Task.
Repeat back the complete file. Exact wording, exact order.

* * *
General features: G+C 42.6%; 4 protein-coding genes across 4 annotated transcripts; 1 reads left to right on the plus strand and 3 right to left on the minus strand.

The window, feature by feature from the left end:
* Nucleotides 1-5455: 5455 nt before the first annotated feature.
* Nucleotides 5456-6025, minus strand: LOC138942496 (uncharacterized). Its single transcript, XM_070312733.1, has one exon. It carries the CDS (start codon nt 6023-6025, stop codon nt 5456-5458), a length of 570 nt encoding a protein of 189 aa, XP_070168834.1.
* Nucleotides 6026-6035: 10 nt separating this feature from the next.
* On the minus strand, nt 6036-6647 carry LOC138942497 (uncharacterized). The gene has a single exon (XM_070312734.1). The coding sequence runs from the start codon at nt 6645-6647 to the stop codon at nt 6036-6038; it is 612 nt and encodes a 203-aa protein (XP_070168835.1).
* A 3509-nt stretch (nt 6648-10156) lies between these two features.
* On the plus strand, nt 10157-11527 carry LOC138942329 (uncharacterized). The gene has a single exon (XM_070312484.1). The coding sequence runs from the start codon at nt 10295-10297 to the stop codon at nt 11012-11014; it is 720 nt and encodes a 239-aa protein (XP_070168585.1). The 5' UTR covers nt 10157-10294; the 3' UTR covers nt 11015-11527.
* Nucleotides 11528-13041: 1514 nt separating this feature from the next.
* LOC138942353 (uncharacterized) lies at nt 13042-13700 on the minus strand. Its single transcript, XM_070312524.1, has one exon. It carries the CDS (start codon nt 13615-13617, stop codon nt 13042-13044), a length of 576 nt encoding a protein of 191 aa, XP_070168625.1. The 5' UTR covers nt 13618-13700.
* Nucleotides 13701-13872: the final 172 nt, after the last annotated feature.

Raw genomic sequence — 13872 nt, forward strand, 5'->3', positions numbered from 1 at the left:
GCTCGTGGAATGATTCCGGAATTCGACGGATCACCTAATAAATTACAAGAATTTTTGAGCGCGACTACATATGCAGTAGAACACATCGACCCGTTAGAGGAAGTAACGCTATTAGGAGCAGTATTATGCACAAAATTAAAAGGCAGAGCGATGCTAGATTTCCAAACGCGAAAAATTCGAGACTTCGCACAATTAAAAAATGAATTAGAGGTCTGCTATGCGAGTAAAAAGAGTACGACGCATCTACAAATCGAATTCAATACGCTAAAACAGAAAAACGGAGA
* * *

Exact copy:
General features: G+C 42.6%; 4 protein-coding genes across 4 annotated transcripts; 1 reads left to right on the plus strand and 3 right to left on the minus strand.

The window, feature by feature from the left end:
* Nucleotides 1-5455: 5455 nt before the first annotated feature.
* Nucleotides 5456-6025, minus strand: LOC138942496 (uncharacterized). Its single transcript, XM_070312733.1, has one exon. It carries the CDS (start codon nt 6023-6025, stop codon nt 5456-5458), a length of 570 nt encoding a protein of 189 aa, XP_070168834.1.
* Nucleotides 6026-6035: 10 nt separating this feature from the next.
* On the minus strand, nt 6036-6647 carry LOC138942497 (uncharacterized). The gene has a single exon (XM_070312734.1). The coding sequence runs from the start codon at nt 6645-6647 to the stop codon at nt 6036-6038; it is 612 nt and encodes a 203-aa protein (XP_070168835.1).
* A 3509-nt stretch (nt 6648-10156) lies between these two features.
* On the plus strand, nt 10157-11527 carry LOC138942329 (uncharacterized). The gene has a single exon (XM_070312484.1). The coding sequence runs from the start codon at nt 10295-10297 to the stop codon at nt 11012-11014; it is 720 nt and encodes a 239-aa protein (XP_070168585.1). The 5' UTR covers nt 10157-10294; the 3' UTR covers nt 11015-11527.
* Nucleotides 11528-13041: 1514 nt separating this feature from the next.
* LOC138942353 (uncharacterized) lies at nt 13042-13700 on the minus strand. Its single transcript, XM_070312524.1, has one exon. It carries the CDS (start codon nt 13615-13617, stop codon nt 13042-13044), a length of 576 nt encoding a protein of 191 aa, XP_070168625.1. The 5' UTR covers nt 13618-13700.
* Nucleotides 13701-13872: the final 172 nt, after the last annotated feature.

Raw genomic sequence — 13872 nt, forward strand, 5'->3', positions numbered from 1 at the left:
GCTCGTGGAATGATTCCGGAATTCGACGGATCACCTAATAAATTACAAGAATTTTTGAGCGCGACTACATATGCAGTAGAACACATCGACCCGTTAGAGGAAGTAACGCTATTAGGAGCAGTATTATGCACAAAATTAAAAGGCAGAGCGATGCTAGATTTCCAAACGCGAAAAATTCGAGACTTCGCACAATTAAAAAATGAATTAGAGGTCTGCTATGCGAGTAAAAAGAGTACGACGCATCTACAAATCGAATTCAATACGCTAAAACAGAAAAACGGAGA